BEIRUT, Lebanon – Syrian troops regrouped on Sunday, March 29, after a coalition including Al-Qaeda’s local affiliate seized the city of Idlib, the second provincial capital to fall from government control.
The capture is a blow to the government and raises the prospect that Idlib will become the effective capital of territory held by Al-Qaeda’s Syrian wing, Al-Nusra Front, analysts said.
On Sunday, the city in northwestern Syria was largely quiet, after sporadic government aerial bombardment overnight, the Britain-based Syrian Observatory for Human Rights monitor said.
A security source in Damascus and Syrian media said government forces were regrouping outside the city.
“Forces are repositioning on the outskirts of Idlib in order to face the terrorist battalions… and be in the best position to repel their attack,” a security source in Damascus told Agence France-Presse.
Al-Watan newspaper, which is close to the government, said troops had carried out a “successful operation regrouping south of the city”.
“Army reinforcements were sent to start a military operation to regain control of the areas that were vacated after the evacuation of the local population to safe areas,” the daily added, citing a source on the ground.
A coalition of Islamist forces overran Idlib on Saturday, March 28, after an operation that began just 5 days earlier and killed at least 170 opposition and regime forces.
The city becomes only the second provincial capital to fall from regime control after Raqa, in northern Syria, which was seized by rebel groups in March 2013.
Those groups were subsequently ousted from the city by the Islamic State (ISIS) jihadist group, which has made Raqa the de facto Syrian capital of its self-declared Islamic “caliphate” on Syrian and Iraqi territory.
The group that seized Idlib calls itself the Army of Conquest and includes Al-Nusra and the powerful Islamist group Ahrar al-Sham, as well as other smaller conservative Islamist rebel forces.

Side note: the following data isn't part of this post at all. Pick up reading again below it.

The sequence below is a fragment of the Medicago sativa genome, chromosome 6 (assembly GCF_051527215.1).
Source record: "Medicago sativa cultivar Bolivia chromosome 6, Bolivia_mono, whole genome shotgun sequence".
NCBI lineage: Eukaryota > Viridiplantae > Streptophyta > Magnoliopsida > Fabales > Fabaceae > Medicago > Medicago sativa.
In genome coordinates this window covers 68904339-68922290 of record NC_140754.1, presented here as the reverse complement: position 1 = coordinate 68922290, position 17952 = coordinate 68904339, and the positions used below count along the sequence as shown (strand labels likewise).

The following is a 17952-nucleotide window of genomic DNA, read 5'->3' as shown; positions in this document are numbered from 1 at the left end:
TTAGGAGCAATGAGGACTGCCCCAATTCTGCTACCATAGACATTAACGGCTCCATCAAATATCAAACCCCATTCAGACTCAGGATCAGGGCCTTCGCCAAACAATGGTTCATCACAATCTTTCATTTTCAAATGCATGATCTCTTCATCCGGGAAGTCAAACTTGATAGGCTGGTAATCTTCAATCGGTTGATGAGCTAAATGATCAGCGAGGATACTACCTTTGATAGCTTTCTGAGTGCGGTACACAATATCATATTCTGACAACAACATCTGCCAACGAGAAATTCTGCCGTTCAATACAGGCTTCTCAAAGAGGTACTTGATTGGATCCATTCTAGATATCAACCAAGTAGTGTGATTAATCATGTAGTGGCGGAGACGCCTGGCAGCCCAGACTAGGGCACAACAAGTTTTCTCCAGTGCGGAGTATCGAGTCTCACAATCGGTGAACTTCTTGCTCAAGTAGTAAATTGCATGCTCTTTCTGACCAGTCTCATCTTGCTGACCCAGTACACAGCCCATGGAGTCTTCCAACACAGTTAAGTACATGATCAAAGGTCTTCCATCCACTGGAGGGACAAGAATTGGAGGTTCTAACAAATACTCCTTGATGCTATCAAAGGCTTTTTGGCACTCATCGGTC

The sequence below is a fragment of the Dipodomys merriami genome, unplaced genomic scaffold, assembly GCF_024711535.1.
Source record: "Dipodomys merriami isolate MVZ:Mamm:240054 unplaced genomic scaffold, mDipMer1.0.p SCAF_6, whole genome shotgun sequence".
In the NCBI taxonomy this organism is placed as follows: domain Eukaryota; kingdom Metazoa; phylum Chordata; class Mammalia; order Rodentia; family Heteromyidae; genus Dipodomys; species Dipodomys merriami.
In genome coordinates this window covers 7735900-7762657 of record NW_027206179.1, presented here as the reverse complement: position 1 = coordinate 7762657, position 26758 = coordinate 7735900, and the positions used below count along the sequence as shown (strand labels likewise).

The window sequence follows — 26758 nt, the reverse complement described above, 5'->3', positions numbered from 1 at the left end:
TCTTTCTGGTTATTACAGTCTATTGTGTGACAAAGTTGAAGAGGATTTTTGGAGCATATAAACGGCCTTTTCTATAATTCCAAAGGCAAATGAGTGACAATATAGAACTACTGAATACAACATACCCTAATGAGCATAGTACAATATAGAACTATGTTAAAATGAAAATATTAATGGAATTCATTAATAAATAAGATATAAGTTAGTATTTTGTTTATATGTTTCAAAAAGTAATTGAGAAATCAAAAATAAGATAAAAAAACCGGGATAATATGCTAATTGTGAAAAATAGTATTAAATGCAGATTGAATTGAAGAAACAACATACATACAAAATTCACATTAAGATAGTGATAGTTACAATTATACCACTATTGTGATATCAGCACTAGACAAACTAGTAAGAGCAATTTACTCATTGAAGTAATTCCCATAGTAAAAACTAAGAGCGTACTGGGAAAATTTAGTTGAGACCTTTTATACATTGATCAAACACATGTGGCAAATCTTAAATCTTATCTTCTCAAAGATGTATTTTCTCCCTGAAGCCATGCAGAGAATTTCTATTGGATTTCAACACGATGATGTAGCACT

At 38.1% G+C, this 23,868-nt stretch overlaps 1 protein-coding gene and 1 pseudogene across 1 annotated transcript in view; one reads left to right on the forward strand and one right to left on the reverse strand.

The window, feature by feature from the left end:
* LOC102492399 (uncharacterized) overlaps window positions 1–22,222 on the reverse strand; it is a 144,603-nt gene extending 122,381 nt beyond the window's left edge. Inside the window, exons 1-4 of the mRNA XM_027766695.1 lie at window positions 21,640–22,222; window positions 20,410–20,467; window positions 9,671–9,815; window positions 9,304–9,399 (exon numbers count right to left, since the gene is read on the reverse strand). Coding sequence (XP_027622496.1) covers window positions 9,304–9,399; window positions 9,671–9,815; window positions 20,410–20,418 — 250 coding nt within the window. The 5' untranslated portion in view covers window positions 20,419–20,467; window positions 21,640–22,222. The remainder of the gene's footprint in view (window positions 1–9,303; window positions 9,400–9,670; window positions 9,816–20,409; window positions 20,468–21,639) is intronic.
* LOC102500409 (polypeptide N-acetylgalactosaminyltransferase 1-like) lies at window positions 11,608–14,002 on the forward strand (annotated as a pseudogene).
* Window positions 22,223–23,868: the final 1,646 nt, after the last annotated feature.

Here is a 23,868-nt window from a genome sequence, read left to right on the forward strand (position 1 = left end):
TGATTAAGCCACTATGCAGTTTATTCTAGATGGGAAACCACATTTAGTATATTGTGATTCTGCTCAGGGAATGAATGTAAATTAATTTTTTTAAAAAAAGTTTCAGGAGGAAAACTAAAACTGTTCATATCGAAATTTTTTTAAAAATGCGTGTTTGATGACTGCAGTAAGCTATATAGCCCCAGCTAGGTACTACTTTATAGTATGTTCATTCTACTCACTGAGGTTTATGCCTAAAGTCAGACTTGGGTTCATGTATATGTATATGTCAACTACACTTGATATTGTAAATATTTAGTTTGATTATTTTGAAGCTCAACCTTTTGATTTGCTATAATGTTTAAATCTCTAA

Ahrar al-Sham, which lost 40 fighters according to the Observatory, issued a call for Idlib’s victors “to put partisan interests aside” and “give a good image of Islam in administering” the city.
The rebels touted their victory on social media, with Al-Nusra’s Twitter accounts posting photos of its fighters in front of government buildings.
Al-Nusra also posted video of its forces entering a prison in the city, where they discovered the bodies of detainees apparently executed by government forces before their withdrawal.
The Observatory said at least 15 prisoners had been found dead at a military intelligence detention facility in the city.
Opposition lauds city’s fall
The city’s capture was praised by opposition forces across the spectrum of Syria’s uprising, which began in March 2011 with anti-government protests before descending into a brutal war after a regime crackdown.
The opposition National Coalition, which is recognized by much of the international community, welcomed it as “an important victory on the road to the full liberation of Syrian territory”.
Its statement made no reference to the composition of the forces that seized the city, saying only that it had “confidence” they would protect civilians and abide by international law.
Analysts said Al-Nusra’s role in Idlib’s capture had put the Coalition and other “moderate” rebels in a difficult position.
“The capture of Idlib is huge boost for the Syrian opposition, but it’s one that once again will serve to underline the relative inadequacies of genuine ‘moderates’,” said Charles Lister, a visiting fellow at the Brookings Doha Centre think tank.
Al-Nusra and its allies already control a large portion of Idlib province, after a November offensive in which they ousted several Western-backed opposition groups.
And last year, the group announced plans to eventually establish an “emirate” that analysts say is intended to rival ISIS’s “caliphate”.
“Considering the posture established by Al-Nusra in Idlib over the last nine months, it seems pretty implausible that the city won’t eventually end up representing Nusra’s effective capital and stronghold,” Lister said.
More than 215,000 people have been killed in Syria since the conflict began, and half the country’s population has been displaced. – Sara Hussein, AFP / Rappler.com
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